Psychological needs are the mental needs that motivate a person to achieve goals and perform certain activities. They are distinct from physical needs, which have more to do with meeting requirements to survive and remain healthy.
Renowned psychologist Abraham Maslow address major categories of psychological needs as part of his hierarchy of needs, first presented in a paper he wrote in 1943. Psychological needs categories include safety and security, self-esteem and self-actualization.
Safety and security are the lowest level of psychological needs. These include the desire to feel physically and emotionally safe and to have security in jobs and relationships. A person living in a dangerous neighborhood without an alarm system may sleep with one eye open based on fear. This fear may drive a desire, and subsequent actions, to move to a safer area or to get more home security.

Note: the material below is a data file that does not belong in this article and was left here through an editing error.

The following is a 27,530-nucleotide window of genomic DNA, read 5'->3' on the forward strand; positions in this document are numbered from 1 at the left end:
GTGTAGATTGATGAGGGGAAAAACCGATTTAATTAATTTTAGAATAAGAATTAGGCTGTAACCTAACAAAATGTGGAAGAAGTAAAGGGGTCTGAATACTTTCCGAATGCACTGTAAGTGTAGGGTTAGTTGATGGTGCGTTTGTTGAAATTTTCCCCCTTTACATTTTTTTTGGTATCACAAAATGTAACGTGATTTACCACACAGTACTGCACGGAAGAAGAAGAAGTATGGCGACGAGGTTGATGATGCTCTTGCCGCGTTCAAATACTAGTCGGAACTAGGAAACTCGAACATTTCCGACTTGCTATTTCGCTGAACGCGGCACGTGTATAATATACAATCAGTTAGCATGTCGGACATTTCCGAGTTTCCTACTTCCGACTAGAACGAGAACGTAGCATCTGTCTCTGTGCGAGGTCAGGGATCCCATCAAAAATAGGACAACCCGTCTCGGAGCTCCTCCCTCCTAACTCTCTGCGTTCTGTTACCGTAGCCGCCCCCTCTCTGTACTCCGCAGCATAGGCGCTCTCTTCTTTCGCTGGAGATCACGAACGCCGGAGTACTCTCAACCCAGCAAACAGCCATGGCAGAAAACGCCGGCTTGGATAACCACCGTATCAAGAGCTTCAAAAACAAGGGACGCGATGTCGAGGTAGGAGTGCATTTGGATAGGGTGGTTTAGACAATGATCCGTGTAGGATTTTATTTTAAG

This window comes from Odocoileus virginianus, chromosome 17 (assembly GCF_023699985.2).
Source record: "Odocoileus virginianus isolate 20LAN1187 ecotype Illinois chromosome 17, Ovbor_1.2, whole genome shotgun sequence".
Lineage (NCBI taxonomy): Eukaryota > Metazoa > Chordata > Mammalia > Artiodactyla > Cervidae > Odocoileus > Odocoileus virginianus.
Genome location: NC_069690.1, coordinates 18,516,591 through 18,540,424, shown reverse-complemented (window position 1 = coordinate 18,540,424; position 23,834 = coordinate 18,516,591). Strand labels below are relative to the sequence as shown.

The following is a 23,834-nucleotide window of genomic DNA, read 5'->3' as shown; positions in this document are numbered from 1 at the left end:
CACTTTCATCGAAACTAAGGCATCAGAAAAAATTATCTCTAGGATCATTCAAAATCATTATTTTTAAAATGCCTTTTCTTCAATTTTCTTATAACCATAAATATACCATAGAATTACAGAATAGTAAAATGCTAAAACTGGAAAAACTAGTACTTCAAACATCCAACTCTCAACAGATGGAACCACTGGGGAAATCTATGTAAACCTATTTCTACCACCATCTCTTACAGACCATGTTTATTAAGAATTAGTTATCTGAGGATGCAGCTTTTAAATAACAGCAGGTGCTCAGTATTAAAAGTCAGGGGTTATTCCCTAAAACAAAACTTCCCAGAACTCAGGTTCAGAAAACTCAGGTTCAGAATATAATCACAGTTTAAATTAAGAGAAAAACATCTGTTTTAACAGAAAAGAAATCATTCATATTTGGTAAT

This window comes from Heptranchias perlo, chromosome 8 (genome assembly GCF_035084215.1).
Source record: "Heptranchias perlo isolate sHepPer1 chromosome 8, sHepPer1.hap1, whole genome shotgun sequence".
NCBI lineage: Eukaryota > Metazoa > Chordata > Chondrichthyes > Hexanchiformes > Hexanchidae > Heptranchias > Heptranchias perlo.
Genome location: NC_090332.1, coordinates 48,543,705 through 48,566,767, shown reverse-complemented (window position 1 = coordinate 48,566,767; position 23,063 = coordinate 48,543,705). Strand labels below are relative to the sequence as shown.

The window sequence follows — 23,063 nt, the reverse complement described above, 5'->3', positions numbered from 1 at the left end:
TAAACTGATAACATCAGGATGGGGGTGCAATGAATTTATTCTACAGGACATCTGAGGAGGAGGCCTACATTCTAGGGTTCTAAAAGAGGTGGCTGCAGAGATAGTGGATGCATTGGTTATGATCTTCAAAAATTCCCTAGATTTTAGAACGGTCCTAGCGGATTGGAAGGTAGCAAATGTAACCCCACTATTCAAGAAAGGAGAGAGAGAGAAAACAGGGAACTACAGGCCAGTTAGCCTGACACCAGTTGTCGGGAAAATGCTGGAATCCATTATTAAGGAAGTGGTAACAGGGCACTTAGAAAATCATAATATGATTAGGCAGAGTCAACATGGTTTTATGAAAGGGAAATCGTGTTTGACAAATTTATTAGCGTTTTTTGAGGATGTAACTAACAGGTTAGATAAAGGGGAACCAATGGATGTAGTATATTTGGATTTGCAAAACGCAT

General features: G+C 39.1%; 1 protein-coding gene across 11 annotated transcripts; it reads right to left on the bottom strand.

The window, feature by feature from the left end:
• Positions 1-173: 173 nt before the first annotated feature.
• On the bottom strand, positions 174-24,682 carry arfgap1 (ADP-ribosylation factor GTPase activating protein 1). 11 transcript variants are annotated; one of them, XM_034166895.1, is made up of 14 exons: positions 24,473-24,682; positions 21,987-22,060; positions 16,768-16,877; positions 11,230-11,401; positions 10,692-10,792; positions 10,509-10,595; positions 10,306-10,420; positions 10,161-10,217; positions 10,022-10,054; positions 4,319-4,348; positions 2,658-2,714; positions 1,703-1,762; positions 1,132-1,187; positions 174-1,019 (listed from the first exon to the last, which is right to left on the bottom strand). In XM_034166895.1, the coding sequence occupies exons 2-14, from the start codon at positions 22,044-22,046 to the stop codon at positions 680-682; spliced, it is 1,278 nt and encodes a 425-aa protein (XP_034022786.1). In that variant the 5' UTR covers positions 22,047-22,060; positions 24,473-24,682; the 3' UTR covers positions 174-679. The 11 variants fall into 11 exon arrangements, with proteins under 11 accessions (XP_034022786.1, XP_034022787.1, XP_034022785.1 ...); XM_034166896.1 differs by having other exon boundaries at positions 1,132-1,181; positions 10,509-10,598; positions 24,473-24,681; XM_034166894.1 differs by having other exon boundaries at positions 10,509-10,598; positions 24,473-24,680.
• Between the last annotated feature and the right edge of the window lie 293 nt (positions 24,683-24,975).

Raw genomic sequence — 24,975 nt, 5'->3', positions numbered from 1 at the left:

A person's need to feel important, valued and competent fit into the self-esteem needs category. Many people are motivated personally and professionally by a desire for acceptance and achievement. At work, an achievement-driven person is motivated by access to knowledge and opportunities for recognition and rewards.
Self-actualization is a person's lifelong pursuit to achieve all that is personally possible, relationally and professionally. Despite bumps along the way, this compelling psychological need directs the long-term decisions and actions of many people.